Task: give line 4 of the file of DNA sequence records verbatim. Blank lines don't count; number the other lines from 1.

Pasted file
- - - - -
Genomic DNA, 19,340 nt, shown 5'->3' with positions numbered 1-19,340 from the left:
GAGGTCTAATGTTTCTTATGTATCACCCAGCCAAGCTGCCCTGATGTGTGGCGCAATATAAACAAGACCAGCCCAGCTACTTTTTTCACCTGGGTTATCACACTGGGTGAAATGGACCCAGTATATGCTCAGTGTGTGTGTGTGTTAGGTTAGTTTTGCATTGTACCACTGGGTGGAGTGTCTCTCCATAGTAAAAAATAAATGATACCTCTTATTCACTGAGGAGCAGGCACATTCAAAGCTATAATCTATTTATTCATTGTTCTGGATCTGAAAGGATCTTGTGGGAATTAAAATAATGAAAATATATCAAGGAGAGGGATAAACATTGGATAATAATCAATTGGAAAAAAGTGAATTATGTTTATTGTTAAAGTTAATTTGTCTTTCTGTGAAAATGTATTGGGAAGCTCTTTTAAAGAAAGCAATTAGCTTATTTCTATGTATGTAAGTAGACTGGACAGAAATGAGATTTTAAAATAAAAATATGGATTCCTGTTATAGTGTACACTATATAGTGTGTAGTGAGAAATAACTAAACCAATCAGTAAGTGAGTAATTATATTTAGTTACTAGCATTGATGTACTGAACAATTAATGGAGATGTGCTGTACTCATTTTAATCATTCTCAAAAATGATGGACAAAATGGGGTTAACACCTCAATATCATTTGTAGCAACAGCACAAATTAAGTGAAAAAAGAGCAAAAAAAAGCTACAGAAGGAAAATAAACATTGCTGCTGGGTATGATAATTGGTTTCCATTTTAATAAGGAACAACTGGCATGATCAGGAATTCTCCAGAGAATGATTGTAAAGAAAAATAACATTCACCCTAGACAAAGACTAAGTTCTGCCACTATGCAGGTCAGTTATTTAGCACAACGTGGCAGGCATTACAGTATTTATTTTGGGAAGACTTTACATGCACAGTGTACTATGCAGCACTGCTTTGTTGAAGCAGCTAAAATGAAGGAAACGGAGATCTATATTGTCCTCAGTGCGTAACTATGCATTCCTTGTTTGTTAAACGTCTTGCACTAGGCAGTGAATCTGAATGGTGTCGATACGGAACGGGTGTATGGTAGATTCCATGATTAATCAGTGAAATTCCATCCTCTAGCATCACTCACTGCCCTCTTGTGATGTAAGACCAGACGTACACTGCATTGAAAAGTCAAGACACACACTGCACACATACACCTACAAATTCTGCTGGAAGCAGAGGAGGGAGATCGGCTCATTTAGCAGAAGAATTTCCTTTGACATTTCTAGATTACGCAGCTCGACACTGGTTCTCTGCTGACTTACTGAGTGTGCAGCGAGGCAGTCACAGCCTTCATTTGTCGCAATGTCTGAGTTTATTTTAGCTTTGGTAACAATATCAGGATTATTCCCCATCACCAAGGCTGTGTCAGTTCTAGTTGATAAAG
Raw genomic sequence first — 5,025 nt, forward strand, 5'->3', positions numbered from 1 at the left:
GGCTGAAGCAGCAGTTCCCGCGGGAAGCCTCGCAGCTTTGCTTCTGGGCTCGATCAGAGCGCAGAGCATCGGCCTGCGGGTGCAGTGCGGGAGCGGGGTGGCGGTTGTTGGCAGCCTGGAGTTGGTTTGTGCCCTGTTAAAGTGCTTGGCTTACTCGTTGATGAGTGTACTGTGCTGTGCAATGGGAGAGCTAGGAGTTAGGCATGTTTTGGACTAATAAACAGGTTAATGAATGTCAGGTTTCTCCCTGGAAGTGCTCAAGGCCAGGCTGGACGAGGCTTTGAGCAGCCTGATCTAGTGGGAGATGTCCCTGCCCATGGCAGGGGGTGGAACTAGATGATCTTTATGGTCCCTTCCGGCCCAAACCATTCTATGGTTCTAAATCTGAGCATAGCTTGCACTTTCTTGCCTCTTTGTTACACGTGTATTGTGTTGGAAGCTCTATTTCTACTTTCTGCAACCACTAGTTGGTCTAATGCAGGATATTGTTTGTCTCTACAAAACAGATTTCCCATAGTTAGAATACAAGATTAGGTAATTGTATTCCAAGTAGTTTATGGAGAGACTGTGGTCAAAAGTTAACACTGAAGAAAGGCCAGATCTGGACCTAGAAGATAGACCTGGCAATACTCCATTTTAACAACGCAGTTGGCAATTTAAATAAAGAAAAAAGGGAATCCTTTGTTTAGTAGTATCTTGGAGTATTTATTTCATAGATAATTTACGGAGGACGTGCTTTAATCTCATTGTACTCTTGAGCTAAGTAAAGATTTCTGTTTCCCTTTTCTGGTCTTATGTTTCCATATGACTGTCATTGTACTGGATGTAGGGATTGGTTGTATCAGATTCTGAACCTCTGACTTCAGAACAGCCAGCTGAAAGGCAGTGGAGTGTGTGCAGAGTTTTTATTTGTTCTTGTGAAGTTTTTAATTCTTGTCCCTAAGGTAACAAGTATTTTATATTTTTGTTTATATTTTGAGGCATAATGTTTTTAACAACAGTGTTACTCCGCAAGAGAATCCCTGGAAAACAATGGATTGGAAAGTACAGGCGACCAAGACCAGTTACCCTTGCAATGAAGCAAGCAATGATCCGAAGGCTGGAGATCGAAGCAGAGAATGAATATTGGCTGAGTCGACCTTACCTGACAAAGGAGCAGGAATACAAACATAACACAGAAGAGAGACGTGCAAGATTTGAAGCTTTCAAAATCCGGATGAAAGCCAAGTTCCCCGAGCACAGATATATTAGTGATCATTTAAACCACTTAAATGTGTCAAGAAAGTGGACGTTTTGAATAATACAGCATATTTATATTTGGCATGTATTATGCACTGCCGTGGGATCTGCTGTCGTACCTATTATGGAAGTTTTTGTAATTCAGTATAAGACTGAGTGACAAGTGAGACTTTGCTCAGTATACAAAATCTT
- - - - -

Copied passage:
GGCTGAAGCAGCAGTTCCCGCGGGAAGCCTCGCAGCTTTGCTTCTGGGCTCGATCAGAGCGCAGAGCATCGGCCTGCGGGTGCAGTGCGGGAGCGGGGTGGCGGTTGTTGGCAGCCTGGAGTTGGTTTGTGCCCTGTTAAAGTGCTTGGCTTACTCGTTGATGAGTGTACTGTGCTGTGCAATGGGAGAGCTAGGAGTTAGGCATGTTTTGGACTAATAAACAGGTTAATGAATGTCAGGTTTCTCCCTGGAAGTGCTCAAGGCCAGGCTGGACGAGGCTTTGAGCAGCCTGATCTAGTGGGAGATGTCCCTGCCCATGGCAGGGGGTGGAACTAGATGATCTTTATGGTCCCTTCCGGCCCAAACCATTCTATGGTTCTAAATCTGAGCATAGCTTGCACTTTCTTGCCTCTTTGTTACACGTGTATTGTGTTGGAAGCTCTATTTCTACTTTCTGCAACCACTAGTTGGTCTAATGCAGGATATTGTTTGTCTCTACAAAACAGATTTCCCATAGTTAGAATACAAGATTAGGTAATTGTATTCCAAGTAGTTTATGGAGAGACTGTGGTCAAAAGTTAACACTGAAGAAAGGCCAGATCTGGACCTAGAAGATAGACCTGGCAATACTCCATTTTAACAACGCAGTTGGCAATTTAAATAAAGAAAAAAGGGAATCCTTTGTTTAGTAGTATCTTGGAGTATTTATTTCATAGATAATTTACGGAGGACGTGCTTTAATCTCATTGTACTCTTGAGCTAAGTAAAGATTTCTGTTTCCCTTTTCTGGTCTTATGTTTCCATATGACTGTCATTGTACTGGATGTAGGGATTGGTTGTATCAGATTCTGAACCTCTGACTTCAGAACAGCCAGCTGAAAGGCAGTGGAGTGTGTGCAGAGTTTTTATTTGTTCTTGTGAAGTTTTTAATTCTTGTCCCTAAGGTAACAAGTATTTTATATTTTTGTTTATATTTTGAGGCATAATGTTTTTAACAACAGTGTTACTCCGCAAGAGAATCCCTGGAAAACAATGGATTGGAAAGTACAGGCGACCAAGACCAGTTACCCTTGCAATGAAGCAAGCAATGATCCGAAGGCTGGAGATCGAAGCAGAGAATGAATATTGGCTGAGTCGACCTTACCTGACAAAGGAGCAGGAATACAAACATAACACAGAAGAGAGACGTGCAAGATTTGAAGCTTTCAAAATCCGGATGAAAGCCAAGTTCCCCGAGCACAGATATATTAGTGATCATTTAAACCACTTAAATGTGTCAAGAAAGTGGACGTTTTGAATAATACAGCATATTTATATTTGGCATGTATTATGCACTGCCGTGGGATCTGCTGTCGTACCTATTATGGAAGTTTTTGTAATTCAGTATAAGACTGAGTGACAAGTGAGACTTTGCTCAGTATACAAAATCTT